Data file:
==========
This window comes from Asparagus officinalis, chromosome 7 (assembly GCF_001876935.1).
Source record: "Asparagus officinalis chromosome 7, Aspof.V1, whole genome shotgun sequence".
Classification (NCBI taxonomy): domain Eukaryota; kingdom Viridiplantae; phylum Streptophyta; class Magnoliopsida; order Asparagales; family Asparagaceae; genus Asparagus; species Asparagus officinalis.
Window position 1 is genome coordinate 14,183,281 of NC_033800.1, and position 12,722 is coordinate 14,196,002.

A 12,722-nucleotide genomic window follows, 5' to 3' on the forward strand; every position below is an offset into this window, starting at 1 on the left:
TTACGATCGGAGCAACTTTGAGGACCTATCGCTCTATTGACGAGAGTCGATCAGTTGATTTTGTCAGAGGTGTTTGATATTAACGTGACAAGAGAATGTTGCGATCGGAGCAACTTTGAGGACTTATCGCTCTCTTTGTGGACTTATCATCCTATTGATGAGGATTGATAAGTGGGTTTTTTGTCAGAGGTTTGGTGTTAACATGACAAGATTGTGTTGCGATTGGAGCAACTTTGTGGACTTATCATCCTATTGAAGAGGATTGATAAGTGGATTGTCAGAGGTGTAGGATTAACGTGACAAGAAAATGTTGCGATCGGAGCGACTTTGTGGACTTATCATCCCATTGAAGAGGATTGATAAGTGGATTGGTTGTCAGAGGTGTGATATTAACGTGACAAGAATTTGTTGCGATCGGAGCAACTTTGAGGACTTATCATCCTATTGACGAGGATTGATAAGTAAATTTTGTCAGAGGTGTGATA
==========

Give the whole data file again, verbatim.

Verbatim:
This window comes from Asparagus officinalis, chromosome 7 (assembly GCF_001876935.1).
Source record: "Asparagus officinalis chromosome 7, Aspof.V1, whole genome shotgun sequence".
Classification (NCBI taxonomy): domain Eukaryota; kingdom Viridiplantae; phylum Streptophyta; class Magnoliopsida; order Asparagales; family Asparagaceae; genus Asparagus; species Asparagus officinalis.
Window position 1 is genome coordinate 14,183,281 of NC_033800.1, and position 12,722 is coordinate 14,196,002.

A 12,722-nucleotide genomic window follows, 5' to 3' on the forward strand; every position below is an offset into this window, starting at 1 on the left:
TTACGATCGGAGCAACTTTGAGGACCTATCGCTCTATTGACGAGAGTCGATCAGTTGATTTTGTCAGAGGTGTTTGATATTAACGTGACAAGAGAATGTTGCGATCGGAGCAACTTTGAGGACTTATCGCTCTCTTTGTGGACTTATCATCCTATTGATGAGGATTGATAAGTGGGTTTTTTGTCAGAGGTTTGGTGTTAACATGACAAGATTGTGTTGCGATTGGAGCAACTTTGTGGACTTATCATCCTATTGAAGAGGATTGATAAGTGGATTGTCAGAGGTGTAGGATTAACGTGACAAGAAAATGTTGCGATCGGAGCGACTTTGTGGACTTATCATCCCATTGAAGAGGATTGATAAGTGGATTGGTTGTCAGAGGTGTGATATTAACGTGACAAGAATTTGTTGCGATCGGAGCAACTTTGAGGACTTATCATCCTATTGACGAGGATTGATAAGTAAATTTTGTCAGAGGTGTGATA